I know he sold memorabilia, and that is of course a very poignant thing for him to have to do, but I was asking about his other property. Alanscottwalker (talk) 18:50, 22 August 2014 (UTC) This says he sold "his home" [2] (probabely sale and lease back in NYC) but we know he had homes in NYC and Galena, (did he still own the one in Philly), I don't think he owned the one in Long Branch, etc. Alanscottwalker (talk) 19:00, 22 August 2014 (UTC)
The one in Philly was gone by then, and Long Branch was a vacation rental. I'll look into the other homes some more this weekend, but my recollection was that the memorabilia covered (or was considered by Vanderbilt to cover) the total amount. I won't hang my hat on that until I consult the sources again, though. --Coemgenus (talk) 20:11, 22 August 2014 (UTC)

A lot of Grant's assets and his retirement were already depleted due to his world tour. I think whatever money he had left was sunk into Grant & Ward, his supposed retirement. Cmguy777 (talk) 23:50, 22 August 2014 (UTC)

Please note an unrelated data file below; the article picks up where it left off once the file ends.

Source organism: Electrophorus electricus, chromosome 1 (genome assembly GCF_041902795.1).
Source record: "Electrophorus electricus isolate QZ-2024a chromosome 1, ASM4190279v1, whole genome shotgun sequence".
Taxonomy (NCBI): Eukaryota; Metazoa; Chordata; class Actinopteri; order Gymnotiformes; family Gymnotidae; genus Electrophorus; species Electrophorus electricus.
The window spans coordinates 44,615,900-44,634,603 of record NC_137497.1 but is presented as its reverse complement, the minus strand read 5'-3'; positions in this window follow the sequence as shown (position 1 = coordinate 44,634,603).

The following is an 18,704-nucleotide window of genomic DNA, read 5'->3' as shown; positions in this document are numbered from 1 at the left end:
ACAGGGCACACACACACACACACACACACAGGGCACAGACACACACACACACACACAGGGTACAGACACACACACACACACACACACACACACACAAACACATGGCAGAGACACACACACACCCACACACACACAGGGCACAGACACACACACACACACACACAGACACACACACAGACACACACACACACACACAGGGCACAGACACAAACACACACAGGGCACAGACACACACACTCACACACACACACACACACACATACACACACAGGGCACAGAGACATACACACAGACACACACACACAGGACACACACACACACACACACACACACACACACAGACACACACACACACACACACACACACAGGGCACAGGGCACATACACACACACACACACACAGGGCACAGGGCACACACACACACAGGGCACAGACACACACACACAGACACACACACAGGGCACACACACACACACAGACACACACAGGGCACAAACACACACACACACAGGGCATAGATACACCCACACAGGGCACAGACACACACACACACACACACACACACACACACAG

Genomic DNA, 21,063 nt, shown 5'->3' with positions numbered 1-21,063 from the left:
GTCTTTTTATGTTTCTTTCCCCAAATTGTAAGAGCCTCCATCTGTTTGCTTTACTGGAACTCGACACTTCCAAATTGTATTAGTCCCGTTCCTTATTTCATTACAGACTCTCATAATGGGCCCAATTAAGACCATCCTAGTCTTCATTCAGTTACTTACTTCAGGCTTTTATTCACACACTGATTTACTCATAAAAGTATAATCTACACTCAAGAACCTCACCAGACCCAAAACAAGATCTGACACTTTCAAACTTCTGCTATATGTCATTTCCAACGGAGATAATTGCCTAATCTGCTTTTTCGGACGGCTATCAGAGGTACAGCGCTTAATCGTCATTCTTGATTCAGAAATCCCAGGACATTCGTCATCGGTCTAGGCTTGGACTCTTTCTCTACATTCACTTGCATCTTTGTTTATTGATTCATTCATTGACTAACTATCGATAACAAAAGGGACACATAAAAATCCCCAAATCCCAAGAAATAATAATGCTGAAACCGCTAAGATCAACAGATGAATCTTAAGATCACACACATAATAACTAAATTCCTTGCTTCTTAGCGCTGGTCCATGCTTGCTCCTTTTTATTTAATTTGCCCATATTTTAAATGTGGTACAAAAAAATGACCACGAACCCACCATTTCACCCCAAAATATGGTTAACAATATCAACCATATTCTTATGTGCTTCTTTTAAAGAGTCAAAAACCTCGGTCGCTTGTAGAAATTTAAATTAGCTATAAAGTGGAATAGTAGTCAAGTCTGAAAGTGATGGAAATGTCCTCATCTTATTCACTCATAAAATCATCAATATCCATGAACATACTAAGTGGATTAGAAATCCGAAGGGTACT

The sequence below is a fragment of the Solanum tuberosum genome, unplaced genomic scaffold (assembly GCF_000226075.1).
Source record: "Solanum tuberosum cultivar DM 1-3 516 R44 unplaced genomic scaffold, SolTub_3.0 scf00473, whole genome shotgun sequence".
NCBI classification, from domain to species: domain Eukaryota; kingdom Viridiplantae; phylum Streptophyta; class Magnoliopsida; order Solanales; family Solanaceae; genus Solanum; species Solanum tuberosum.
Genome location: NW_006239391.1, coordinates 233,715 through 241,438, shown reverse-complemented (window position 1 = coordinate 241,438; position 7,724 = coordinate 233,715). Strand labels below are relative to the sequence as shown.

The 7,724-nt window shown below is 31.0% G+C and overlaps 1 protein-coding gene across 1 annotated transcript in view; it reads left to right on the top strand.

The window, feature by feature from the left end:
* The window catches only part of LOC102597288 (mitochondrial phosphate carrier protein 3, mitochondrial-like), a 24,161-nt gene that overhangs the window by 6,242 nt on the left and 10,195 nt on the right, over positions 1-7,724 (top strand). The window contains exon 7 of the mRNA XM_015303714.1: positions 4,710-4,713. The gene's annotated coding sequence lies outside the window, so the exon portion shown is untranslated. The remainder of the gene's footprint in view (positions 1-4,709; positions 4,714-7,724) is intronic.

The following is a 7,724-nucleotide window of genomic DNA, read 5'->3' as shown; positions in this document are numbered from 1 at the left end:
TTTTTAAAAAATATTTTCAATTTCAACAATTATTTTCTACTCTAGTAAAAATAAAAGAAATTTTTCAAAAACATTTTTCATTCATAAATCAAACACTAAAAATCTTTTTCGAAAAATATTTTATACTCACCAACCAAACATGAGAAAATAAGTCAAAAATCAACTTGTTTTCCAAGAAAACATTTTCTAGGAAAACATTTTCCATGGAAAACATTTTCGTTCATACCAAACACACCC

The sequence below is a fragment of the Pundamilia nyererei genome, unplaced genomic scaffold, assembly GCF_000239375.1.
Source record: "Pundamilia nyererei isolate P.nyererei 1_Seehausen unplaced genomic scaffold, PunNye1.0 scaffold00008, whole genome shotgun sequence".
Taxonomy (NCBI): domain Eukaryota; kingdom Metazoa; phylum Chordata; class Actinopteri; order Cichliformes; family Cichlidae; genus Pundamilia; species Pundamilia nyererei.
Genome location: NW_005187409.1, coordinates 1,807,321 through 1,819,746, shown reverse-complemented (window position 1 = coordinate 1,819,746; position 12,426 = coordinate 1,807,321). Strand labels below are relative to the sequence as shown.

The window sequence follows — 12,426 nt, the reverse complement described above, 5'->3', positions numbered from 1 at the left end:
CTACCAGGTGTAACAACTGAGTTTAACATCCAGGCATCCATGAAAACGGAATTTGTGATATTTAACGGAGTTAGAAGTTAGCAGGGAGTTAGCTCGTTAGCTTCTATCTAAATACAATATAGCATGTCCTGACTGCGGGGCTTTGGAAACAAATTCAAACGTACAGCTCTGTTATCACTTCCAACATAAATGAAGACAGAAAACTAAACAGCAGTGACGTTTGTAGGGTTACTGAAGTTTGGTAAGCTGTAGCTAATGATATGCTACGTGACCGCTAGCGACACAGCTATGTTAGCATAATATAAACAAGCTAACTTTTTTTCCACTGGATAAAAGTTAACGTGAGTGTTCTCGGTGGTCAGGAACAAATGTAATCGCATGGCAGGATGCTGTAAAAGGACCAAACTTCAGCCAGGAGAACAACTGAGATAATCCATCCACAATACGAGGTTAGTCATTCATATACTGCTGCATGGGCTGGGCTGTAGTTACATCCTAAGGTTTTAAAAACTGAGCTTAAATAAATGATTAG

Grant still owned the Galena home and his last visit there was in 1880. He must have willed the home to his children whom later donated the home to the City of Galena in 1904. Source: Ulysses S. Grant Home Cmguy777 (talk) 23:57, 22 August 2014 (UTC)
But the sale of assets was after 1880, and if Julia somehow got the home back later than it would not be Grant that willed it. Alanscottwalker (talk) 11:33, 23 August 2014 (UTC)
Not sure if this matters but Grant was given two stallions by the Sultan of Turkey on his world tour, one a pure bred Arabian. The horses apparently were used to sire horses to pull carriages. However, that venture went bust when automobiles took over horse drawn carriages. Those were worth some money. Cmguy777 (talk) 00:09, 23 August 2014 (UTC) Source: Ben Hur (May/Jun '47) Western Horseman General Ulysses S. Grant's Arabians

To reiterate the concern, the sale of memorabilia is very well noted repeatedly by everyone for obvious poignant reasons (and we should therefore note it too), but our article should not say that was all, if it was not. Alanscottwalker (talk) 14:08, 24 August 2014 (UTC)

I found out a bit more on the horses. Grant gave the Arbian stallion to J.B. Houston of New York in 1883. Was this a payment for debt? I don't know. Grant gave the other stallion, Linden Tree, to his son Ulysses S. Grant Jr. in 1883. Prior in 1880, Randolph Huntington bred Grant's stallions in 1880, with or without Grant's permission or knowledge. The horses that were bred by Huntington in theory would be Grant's or his heirs. Unknown if Grant registered the horses in Washington D.C. Cmguy777 (talk) 00:59, 25 August 2014 (UTC)